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by Jacob O'Bryant

What if I started a nonprofit?

Almost a year ago I articulated my career interests in We need better tools for online speech. One benefit of that is it's easier to imagine myself taking different career paths. The goal isn't "create a successful startup," it's "design, develop and promote tools for online speech," and creating a startup may or may not be the most effective way to do that.

In that vein, I've occasionally wondered: since I'm more interested in public goods than private profits anyway, should I structure my work as a nonprofit instead of as entrepreneurship? What would that even look like?

I see three main areas of work: 

  1. Theory. Develop a "roadmap for the Internet." What would an ideal Internet look like? What's the shortest, most practical path to get there—or at least, to get closer to there—from where we are now?
  2. Development. Create software that addresses the next steps in the roadmap.
  3. Marketing. Promote the ideas in the roadmap and relevant software projects; whether they're made in-house or by another organization.

This is all stuff I'm currently doing. I have my unbundling social media theory, I'm developing Yakread, and occasionally I even do some marketing. Business growth has so far been elusive. I'm in the middle of overhauling Yakread's user experience, particularly for new users, which I estimate will take 2 - 3 weeks. After that I'll go back into marketing mode, and I give it about a 15% chance that I'll be able to justify continuing to work full-time on Yakread. More likely, I'll go back to being a software engineer somewhere and take more of a slow-and-steady, part-time approach with my tools-for-online-speech efforts.

And thus we come to the big question: if I start doing Yakread etc part-time, should I keep doing what I'm doing now, just with less frequency, and aim to eventually go back to full-time work once Yakread's had time to grow enough? Or should I take a fundamentally different approach... like starting a nonprofit?

I see the nonprofit strategy going down something like this:

  • I'd shift my non-day-job time away from coding and marketing and more towards something that looks a bit like independent research. I'd spend a lot more time reading other people's ideas in the how-to-make-the-internet-better space, and I'd try to develop my own ideas more rigorously and completely. I'd try to become part of the public discussion.
  • I'd take Yakread open-source. Instead of developing it by myself, I'd try to turn it into a community-driven project. I'd have very little time for coding myself, but I could provide direction, code reviews, and assistance in general.
  • I'd try to drive adoption—both for my ideas, and for Yakread—by writing. To some extent, my research would produce essays and such naturally. But on top of that, I'll need to figure out who exactly I'm trying to reach (end users? software developers who might become Yakread contributors? potential donors? some other group?) and tailor the message to them. And then I'd have to figure out how to actually reach those people.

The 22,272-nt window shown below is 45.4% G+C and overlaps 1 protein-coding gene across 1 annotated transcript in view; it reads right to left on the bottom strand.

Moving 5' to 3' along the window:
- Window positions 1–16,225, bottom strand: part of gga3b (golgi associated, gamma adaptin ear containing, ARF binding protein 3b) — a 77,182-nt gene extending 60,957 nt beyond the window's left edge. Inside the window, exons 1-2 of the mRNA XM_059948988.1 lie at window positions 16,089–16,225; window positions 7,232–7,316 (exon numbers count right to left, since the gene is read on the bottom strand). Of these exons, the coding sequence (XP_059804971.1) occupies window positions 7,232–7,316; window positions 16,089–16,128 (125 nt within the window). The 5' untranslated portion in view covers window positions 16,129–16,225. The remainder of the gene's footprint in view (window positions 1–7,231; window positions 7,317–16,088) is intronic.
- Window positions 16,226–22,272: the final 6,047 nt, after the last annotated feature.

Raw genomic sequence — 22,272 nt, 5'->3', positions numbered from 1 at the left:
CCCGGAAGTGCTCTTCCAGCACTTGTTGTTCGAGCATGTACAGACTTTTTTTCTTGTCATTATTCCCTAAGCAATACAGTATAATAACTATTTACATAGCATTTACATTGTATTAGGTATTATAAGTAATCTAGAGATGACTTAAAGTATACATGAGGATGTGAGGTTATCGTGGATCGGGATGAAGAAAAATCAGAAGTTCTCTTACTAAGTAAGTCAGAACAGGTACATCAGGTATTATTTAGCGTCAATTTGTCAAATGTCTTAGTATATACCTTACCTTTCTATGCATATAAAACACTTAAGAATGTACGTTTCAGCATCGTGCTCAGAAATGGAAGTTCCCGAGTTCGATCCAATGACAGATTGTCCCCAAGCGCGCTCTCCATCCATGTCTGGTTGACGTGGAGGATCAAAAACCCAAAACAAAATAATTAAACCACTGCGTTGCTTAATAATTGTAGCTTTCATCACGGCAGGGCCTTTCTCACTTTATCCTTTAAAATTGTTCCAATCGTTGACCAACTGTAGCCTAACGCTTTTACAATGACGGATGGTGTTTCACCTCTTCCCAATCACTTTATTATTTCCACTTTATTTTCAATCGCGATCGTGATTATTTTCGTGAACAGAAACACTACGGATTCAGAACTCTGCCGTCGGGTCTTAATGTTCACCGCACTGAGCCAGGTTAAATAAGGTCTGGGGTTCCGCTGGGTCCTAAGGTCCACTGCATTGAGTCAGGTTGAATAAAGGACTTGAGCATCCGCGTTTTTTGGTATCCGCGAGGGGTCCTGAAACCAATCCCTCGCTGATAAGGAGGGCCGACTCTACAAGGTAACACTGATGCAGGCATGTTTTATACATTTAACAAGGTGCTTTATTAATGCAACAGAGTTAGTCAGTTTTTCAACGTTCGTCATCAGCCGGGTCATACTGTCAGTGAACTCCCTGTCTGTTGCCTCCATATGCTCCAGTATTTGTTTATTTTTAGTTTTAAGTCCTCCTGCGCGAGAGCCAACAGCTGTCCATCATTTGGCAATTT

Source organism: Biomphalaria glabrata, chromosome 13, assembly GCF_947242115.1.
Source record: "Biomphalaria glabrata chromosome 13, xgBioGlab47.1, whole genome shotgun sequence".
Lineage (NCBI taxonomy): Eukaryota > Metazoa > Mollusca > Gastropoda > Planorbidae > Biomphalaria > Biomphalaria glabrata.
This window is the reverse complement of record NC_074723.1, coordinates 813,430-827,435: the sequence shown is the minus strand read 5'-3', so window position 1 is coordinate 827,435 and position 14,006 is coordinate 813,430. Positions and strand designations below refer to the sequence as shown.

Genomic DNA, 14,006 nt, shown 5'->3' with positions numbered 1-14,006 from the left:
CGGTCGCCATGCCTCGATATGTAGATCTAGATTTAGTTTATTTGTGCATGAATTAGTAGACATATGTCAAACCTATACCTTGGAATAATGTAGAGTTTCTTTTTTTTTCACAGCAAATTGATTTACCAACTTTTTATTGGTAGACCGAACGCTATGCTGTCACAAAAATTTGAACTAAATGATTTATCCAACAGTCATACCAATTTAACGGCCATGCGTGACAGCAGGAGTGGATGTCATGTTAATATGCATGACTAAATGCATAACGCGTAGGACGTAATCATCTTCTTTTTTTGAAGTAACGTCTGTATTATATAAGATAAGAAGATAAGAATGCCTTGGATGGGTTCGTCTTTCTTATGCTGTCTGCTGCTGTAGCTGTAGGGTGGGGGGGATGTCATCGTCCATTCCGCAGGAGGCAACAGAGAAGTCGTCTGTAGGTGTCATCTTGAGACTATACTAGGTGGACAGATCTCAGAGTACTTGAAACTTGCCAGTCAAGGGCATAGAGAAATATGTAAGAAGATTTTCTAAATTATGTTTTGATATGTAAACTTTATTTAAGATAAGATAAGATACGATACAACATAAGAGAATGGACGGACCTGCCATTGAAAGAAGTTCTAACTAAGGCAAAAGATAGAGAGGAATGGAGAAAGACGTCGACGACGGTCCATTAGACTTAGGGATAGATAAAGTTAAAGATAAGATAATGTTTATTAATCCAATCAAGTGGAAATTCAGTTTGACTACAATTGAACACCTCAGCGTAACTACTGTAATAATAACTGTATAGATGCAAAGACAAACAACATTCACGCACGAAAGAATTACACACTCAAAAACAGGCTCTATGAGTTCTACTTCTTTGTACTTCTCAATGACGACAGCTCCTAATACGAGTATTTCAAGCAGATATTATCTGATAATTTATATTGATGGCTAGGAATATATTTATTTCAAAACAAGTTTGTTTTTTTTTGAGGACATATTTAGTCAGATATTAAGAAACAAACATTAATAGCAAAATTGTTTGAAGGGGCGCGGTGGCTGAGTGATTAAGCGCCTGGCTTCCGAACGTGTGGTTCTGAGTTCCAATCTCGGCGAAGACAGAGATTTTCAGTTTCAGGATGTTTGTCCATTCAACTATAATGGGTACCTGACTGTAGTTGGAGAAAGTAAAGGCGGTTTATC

The org would be funded by profits from Yakread (and any other projects I/the organization creates) and donations. I could probably get "stakeholder support" for seeding the org with, say, $1,500/month from my own salary. Perhaps I could use that to get some help with writing and marketing. Long-term the goal would be for the org to be self-sustaining, like Ghost, with donations (both in terms of money and developer time) acting only as an accelerant.

In addition to Ghost, some of my inspiration for this comes from the Signal Foundation, The Roots of Progress, the Initiative for Digital Public Infrastructure, and my personal disappointment with what VC-funded businesses have produced so far.

What happens next. Fortunately it's not like I have a big button in front of me labeled "start a nonprofit" that I have to decide whether or not to press in the next five minutes. Open-sourcing Yakread would be a somewhat drastic step, but it doesn't need to be the first step. I guess the two questions I have are, "if I get a job, ...":

  1. ... on what should I primarily spend any remaining time I have? Independent research? Marketing Yakread? My existing open-source work and the community around it?
  2. ... what would be the best way to spend $1.5k/month on the furtherance of tools for online speech? Is there something better than simply "save up to buy a house and pay it off ASAP?"

For #1, I think... if Yakread's metrics are promising enough (even if they aren't promising enough for full-time work), then stick with that. If not, put all my extra time into Biff (my aforementioned open-source work), since that project already has a little momentum. Independent research I think should be saved until I'm able to work on tools for online speech full-time sustainably. Further choices can be made later. e.g. if Yakread goes well then I can continue with entrepreneurship; whereas if Biff takes off then maybe turning Yakread open-source and moving it under that umbrella (Yakread is made with Biff) would be best.

For #2, 🤷‍♂️. Maybe best to focus on getting myself into full-time TFOS work permanently first.

This whole post might be a little anticlimactic since it's feeling like the appropriate answer to "should I start a nonprofit" is "not anytime soon." That's fine! My thoughts for a long time have been that I should just get a business of some sort—whether that's Yakread or something else—off the ground first, and then worry about nonprofit schemes later.

And yet, this nonprofit idea keeps bouncing around in my head. I guess I wanted to write it down just in case there's anyone out there with whom this resonates. If that's you, shoot me an email! Maybe we can collaborate somehow.

Published 24 Apr 2023

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